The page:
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Open Access Position Statement from LIA and Other Physics Societies

Achieving Open Access in Physics

We as physics societies exist to ensure that physics delivers on its exceptional potential to benefit society. We recognise the important role of universal access to knowledge in achieving this goal and are therefore committed to making open access (OA) to physics research a reality. We welcome the increased policy momentum towards open science publishing but urge all stakeholders to ensure that the routes by which we achieve OA preserve the diversity, quality and financial sustainability of the peer-reviewed publishing upon which our research community depends.

Physics has long embraced open science and OA to research results. Physicists were among the first to share preprints via arXiv (1991), launch fully OA journals such as Optics Express (1997) and New Journal of Physics (1998), and implement innovative OA business models like SCOAP3(2014). We continue to invest in launching high-quality OA journals, such as Physical Review X and Optica, and have established a range of transformative agreements[1] with institutions to facilitate their transition to OA. Over the past decade, such proactive engagement has resulted in an average annual growth in OA physics articles of more than 25%, compared with an overall average annual growth in physics articles of around 2%[2].

Whilst there has been considerable progress in creating fully OA physics journals, more than 85% of all physics articles continue to be published in hybrid journals[3]. Hybrid journals therefore still have an essential role to play in balancing the expansion of OA with preserving researchers’ freedom to publish in the most appropriate journal for their research. The ability of these journals to transition sustainably is challenged by the prospect of free and unrestricted distribution of accepted manuscripts without concomitant funding for the peer review and publication costs involved.[4] We are concerned that policies such as the proposed Coalition S Rights Retention Strategy would undermine the viability of high-quality hybrid journals and mean that many physics researchers no longer have an adequate range of options or freedom of choice in where they publish their work.

Of course, any future without fees for readers of research would require the costs of the scholarly publication system to be funded entirely by the producers of research or other institutional sponsors. Broader global financial support for OA will need to be in place before most hybrid physics journals can viably transition – for instance, the current proportion of paid OA physics articles produced by EU member states is around twice that of India or Russia. Adjustments to the global flow of funding will take time.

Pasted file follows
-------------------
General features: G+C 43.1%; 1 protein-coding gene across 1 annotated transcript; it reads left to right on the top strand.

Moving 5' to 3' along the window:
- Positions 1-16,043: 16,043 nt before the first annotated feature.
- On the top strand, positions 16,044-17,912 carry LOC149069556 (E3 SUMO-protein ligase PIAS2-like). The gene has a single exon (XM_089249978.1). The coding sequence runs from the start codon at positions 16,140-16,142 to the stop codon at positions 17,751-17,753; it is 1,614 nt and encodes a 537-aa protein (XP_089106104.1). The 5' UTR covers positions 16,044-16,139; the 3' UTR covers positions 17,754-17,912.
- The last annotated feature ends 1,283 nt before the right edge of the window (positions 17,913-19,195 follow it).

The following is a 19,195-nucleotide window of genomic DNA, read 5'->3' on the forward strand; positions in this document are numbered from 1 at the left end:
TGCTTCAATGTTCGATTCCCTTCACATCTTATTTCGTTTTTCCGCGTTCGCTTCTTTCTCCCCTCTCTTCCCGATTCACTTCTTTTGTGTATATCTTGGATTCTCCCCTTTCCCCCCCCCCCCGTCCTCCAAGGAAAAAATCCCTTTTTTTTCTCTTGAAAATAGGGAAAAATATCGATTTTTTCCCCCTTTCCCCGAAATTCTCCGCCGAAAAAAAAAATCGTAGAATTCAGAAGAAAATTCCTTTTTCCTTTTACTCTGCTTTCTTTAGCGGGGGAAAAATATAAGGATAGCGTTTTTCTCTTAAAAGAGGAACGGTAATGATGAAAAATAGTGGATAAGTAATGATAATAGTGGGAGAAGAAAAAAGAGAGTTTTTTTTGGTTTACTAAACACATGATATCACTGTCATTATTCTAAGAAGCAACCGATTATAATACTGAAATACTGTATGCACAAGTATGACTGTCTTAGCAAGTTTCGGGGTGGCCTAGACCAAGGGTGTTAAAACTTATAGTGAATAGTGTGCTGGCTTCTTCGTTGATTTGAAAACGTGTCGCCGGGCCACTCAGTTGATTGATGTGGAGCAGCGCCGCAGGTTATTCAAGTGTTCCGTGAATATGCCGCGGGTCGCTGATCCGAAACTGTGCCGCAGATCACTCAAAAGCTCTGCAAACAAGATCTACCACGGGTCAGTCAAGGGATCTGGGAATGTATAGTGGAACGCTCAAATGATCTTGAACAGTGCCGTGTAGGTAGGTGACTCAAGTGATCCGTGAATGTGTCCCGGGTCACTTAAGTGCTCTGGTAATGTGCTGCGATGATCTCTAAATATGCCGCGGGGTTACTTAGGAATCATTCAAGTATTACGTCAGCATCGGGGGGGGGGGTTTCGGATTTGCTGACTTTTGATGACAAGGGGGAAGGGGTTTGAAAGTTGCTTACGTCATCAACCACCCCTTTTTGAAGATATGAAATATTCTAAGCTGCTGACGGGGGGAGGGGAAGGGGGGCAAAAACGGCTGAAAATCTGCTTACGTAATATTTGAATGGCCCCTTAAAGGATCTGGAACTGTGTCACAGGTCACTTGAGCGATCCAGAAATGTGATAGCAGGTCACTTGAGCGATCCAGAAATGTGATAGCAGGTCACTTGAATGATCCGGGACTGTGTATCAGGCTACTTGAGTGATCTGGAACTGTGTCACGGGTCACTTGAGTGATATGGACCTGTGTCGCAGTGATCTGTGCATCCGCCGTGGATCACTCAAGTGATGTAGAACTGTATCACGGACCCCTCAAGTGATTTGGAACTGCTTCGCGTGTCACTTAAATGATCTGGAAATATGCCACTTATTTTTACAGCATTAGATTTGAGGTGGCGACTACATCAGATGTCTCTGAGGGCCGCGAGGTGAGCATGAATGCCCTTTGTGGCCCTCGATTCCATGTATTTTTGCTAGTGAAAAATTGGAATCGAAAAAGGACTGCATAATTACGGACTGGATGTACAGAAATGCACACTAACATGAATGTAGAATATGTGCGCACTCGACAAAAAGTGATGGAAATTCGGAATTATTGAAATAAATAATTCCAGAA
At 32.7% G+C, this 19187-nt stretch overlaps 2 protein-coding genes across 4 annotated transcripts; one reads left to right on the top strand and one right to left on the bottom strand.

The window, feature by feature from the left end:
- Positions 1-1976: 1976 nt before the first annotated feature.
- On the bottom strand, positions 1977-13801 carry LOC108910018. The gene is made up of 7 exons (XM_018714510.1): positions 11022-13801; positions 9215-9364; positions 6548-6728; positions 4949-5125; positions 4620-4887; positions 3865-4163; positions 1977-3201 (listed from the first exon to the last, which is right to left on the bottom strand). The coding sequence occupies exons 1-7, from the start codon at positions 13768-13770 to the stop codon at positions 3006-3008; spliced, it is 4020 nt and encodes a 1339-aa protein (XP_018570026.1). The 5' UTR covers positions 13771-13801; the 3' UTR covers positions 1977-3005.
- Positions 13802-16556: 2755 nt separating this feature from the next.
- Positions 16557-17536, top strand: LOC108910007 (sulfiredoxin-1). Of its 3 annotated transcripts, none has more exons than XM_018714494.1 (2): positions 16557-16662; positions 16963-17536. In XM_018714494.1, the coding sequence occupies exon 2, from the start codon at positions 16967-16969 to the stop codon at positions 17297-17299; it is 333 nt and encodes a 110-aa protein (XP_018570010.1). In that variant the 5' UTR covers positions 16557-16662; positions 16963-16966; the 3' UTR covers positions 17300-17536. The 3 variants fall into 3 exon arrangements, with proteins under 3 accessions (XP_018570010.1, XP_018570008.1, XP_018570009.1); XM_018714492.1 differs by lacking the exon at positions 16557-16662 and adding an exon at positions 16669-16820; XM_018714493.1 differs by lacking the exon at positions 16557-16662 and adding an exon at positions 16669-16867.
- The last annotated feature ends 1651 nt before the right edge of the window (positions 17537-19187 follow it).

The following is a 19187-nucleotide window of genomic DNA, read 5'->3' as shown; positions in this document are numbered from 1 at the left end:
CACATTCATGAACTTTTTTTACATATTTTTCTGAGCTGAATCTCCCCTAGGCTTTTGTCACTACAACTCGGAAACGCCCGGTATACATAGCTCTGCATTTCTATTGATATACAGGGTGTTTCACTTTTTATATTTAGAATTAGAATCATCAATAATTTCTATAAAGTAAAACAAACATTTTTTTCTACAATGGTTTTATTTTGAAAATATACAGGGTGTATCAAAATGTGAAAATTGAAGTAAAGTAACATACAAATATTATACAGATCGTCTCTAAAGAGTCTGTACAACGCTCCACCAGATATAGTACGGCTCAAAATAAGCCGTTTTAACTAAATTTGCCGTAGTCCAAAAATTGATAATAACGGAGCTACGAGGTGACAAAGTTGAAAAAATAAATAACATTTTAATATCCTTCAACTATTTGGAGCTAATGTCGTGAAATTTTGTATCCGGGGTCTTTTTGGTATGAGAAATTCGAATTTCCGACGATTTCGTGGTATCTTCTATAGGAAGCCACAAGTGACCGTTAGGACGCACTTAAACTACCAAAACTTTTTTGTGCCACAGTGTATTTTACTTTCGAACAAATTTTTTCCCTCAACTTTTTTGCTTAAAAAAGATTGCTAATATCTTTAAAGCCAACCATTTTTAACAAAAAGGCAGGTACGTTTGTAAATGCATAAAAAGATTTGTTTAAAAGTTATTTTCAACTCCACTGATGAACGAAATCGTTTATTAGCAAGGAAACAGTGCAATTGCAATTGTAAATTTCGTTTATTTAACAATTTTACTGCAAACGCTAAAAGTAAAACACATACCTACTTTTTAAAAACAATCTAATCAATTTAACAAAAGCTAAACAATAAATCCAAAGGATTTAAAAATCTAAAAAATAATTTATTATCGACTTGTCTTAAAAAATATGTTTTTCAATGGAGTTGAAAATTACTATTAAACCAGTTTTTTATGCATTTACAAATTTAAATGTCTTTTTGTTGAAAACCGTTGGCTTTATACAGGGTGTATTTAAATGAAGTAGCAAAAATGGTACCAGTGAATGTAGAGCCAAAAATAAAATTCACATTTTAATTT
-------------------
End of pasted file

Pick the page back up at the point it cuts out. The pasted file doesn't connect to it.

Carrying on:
In the meantime, we are fortunate in physics to have a thriving culture of sharing early-stage results, prior to peer review, via preprint platforms such as arXiv. There remains considerable opportunity to expand public access to research rapidly, even in physics[5], if funders increase their recognition and encouragement for this practice as a complement to peer-reviewed journal publication.

Physicists will continue to innovate in OA and open science, and physics societies endorse any and all OA models that can provide financially sustainable support for author choice and the quality of peer review and publication upon which excellent physics research relies.


[1] Arrangements that redirect an increased proportion of an institution’s funds towards OA publishing, which may also be known as ‘read and publish’ or ‘publish and read’ agreements.

[2] This and other publication figures obtained from the Dimensions research data platform:

[3] Hybrid journals operate on a subscription basis but enable researchers to publish individual articles on an open access basis with subscription costs adjusted to reflect any fees from open access articles.

[4] Before any articles are even accepted for publication, journal editorial teams engage with their research communities to develop an appropriate scientific scope and direction for the journal, and to maintain an active, engaged and informed editorial board and network of peer reviewers. The editorial teams coordinate efficient and rigorous peer review in accordance with the latest standards for publication ethics and research integrity and utilise ever-evolving online editorial systems. These activities require trained, professional staff supported by increasingly complex technologies, as well as the necessary management, legal, financial and administrative overheads.

[5] arXiv has served several sub-disciplines of physics for around 30 years yet the overall number of physics preprints deposited each year remains less than half the number of published physics journal articles.

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